At block 1190, the control system 100 determines whether the user desires to deactivate a system low power option during non-use. At block 1192, if the user selects to deactivate the low power option, the control system 100 will not hibernate. At block 1194, the control system 100 determines if the user has selected to change the time period until the control system 100 powers down to a low power mode. At block 1196, the user can select the time, such as in minutes, which elapse before the control system 100 powers down to the low power. At block 1198, when the user closes the system administration window the updated settings can be saved.
FIG. 12 is a flowchart illustrating power down functions of the control system 100. At block 1200, the user engages the system off button 518 of the user interface 500, or at block 1210 the control system 100 is inactive for a determined period of time. At block 1212 the control system 100 enters a low power state, such as hibernation. At block 1214, the control system 100 can turn off the user control unit 400. At block 1216, the control system 100 can clear the input devices 108. At block 1218, the control system 100 can place the output devices 110, such as projectors, on standby. At block 1220, the control system 100 determines whether the user has selected any functions in the user interface 500 or whether any of the buttons 404, 406 or the reader 412 have been used. At block 1222, the control system 100 remains in hibernation until the user selects a function. At block 1224, if the user accesses the control system 100, the system is powered on. At block 1226, the user control unit 400 is powered. At block 1228, the processor 104 of the control system 100 is connected with an output device 110 such as a projector. At block 1230, the output device 110 is powered. At block 1232, if the user engages the reset button 516 of the user interface 500, at block 1234 all output devices 110 are reset. Thereafter, at block 1228, the control system 100 automatically connects the processor 104 to the output devices 110 and at block 1230, the projector is powered on.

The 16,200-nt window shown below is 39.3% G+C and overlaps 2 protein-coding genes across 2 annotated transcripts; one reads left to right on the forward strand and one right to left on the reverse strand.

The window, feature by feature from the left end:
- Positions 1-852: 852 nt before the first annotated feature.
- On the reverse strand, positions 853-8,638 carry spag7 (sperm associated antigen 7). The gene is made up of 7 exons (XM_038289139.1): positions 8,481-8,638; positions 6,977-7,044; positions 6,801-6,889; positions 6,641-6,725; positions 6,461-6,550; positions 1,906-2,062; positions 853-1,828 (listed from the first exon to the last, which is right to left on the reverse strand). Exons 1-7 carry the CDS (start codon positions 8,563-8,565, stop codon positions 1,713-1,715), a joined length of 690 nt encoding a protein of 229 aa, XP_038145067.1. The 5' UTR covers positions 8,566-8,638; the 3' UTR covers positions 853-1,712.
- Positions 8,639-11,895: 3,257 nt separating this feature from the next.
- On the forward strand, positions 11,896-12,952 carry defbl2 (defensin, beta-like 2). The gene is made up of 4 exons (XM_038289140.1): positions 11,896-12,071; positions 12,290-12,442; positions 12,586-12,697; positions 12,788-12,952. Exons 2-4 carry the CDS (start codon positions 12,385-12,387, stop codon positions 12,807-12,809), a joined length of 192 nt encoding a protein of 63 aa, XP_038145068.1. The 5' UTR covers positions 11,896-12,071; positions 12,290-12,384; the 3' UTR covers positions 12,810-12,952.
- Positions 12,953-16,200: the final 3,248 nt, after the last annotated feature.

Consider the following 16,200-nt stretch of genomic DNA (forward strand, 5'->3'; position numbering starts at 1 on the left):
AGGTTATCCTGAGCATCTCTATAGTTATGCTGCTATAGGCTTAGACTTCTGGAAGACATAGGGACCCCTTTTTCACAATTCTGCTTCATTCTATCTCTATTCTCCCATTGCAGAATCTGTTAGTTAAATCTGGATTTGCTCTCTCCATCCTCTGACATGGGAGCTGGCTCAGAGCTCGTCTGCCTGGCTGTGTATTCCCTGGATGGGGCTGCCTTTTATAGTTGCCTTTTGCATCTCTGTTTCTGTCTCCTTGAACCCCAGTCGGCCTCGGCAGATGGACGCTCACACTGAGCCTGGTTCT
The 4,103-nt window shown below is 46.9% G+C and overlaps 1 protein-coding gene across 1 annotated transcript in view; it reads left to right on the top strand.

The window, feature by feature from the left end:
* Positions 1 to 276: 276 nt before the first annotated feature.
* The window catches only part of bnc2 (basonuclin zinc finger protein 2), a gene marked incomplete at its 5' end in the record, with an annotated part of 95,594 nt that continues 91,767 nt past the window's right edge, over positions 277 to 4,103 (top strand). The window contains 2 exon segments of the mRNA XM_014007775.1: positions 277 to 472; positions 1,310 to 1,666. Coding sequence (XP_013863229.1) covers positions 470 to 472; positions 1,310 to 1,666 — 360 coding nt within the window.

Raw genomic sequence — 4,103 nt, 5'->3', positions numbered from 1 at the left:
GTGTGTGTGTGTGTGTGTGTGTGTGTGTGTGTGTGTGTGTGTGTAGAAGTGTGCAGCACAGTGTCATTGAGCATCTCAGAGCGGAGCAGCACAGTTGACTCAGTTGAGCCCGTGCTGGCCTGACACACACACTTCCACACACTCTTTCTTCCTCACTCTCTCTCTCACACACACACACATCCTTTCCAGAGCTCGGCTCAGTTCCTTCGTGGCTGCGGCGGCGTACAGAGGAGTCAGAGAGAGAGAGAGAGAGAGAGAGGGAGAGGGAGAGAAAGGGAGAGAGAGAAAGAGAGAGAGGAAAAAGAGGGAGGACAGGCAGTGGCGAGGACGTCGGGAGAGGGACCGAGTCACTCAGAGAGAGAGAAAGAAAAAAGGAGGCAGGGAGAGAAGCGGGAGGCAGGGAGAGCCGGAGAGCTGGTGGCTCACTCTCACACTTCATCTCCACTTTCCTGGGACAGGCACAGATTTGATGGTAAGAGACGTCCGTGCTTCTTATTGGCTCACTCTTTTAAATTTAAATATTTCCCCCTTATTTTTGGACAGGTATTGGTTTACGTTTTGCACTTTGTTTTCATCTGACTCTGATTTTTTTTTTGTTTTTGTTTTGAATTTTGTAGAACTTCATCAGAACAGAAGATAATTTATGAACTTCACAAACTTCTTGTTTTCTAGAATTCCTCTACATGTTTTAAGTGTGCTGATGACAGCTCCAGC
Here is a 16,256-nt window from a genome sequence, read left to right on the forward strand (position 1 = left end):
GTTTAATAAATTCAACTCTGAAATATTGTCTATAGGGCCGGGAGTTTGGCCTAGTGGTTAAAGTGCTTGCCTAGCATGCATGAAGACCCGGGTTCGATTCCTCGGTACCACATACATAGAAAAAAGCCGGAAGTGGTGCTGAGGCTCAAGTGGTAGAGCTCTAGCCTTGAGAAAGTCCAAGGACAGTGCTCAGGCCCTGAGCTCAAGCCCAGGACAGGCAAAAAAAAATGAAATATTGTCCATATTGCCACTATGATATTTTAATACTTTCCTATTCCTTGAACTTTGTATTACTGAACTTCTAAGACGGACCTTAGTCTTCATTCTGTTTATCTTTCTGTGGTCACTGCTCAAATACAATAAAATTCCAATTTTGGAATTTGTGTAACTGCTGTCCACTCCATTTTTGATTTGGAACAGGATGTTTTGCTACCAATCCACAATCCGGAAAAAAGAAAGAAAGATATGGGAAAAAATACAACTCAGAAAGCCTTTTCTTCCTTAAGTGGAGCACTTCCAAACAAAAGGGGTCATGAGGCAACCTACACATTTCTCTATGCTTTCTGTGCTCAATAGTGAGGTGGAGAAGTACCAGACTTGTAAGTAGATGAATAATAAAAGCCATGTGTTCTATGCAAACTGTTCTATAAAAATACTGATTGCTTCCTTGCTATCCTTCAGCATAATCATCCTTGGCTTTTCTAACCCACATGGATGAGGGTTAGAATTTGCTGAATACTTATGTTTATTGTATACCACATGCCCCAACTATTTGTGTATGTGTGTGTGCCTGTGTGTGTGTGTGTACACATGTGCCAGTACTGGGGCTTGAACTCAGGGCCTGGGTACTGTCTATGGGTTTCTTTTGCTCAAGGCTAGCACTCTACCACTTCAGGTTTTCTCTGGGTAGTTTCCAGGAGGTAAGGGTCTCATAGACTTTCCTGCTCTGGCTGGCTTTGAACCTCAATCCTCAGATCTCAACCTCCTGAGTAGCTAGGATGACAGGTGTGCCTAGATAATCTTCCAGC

FIG. 13 is a flowchart illustrating a use of the video camera settings of the control system 100. At block 1300, the user can engage a keypad button 404 of the user control unit 400, and/or at block 1302 the user can engage keypad buttons displayed on the user interface 500. At block 1304, the system controller 100 determines whether the keypad is operating in an alternate mode. At block 1306, if the keypad is not operating in the alternate mode, the camera 134, 208 moves to the preset position corresponding to the number engaged. At block 1308, to switch between the alternate mode of the keypad and the standard mode, the user can engage the mode button 424 located on the user control unit 400 or another device such as the user interface 500. At block, 1310, when the mode button 424 is engaged, the control system 100 determines whether the keypad 404 is operating in the alternate mode. At block 1312, if the keypad 404 was operating in the alternate mode before the mode button 424 was engaged, the keypad 404 switches to operate in the standard mode. The control system 100 may supply a visual indication the current mode of operation such as by blinking the keypad 404 when operating in the alternate mode, or vice versa.
At block 1314, if the keypad was not operating in the alternate mode before the mode button 424 was engaged, the mode is changed to the alternate mode. At block 1316, to automatically reset the mode to the standard mode, the control system 100 determines if a time period has expired. At block 1312, if the time period has expired, the mode is changed to the standard mode. Alternatively, the mode may remain the same until changed by a user.
The keypad 404 of the user control unit 400 and/or the user interface 500 can be used to control movement of the input device 108 such as a camera. At block 1318, the control system 100 determines if the two key was engaged by the user in the alternate mode. At block 1320, if the two key was engaged the camera moves up. At block 1322, the user can also command the camera to move up by engaging a button on the user interface 500. At block 1324, the control system 100 determines if a three key was engaged by the user in the alternate mode. At block 1326, if a three key was engaged the camera zooms in. At block 1328, the user can also command the camera to zoom in by engaging a button on the user interface 500. At block 1330, the control system 100 determines if a six key was engaged by the user in the alternate mode. At block 1332, if a six key was engaged the camera moves left. At block 1334, the user can also command the camera to move left by engaging a button on the user interface 500. At block 1336, the control system 100 determines if an eight key was engaged by the user in the alternate mode. At block 1338, if an eight key was engaged the camera moves down. At block 1340, the user can also command the camera to move down by engaging a button on the user interface 500. At block 1342, the control system 100 determines if a nine key was engaged by the user in the alternate mode. At block 1344, if a nine key was engaged the camera zooms out. At block 1346, the user can also command the camera to zoom out by engaging a button on the user interface 500.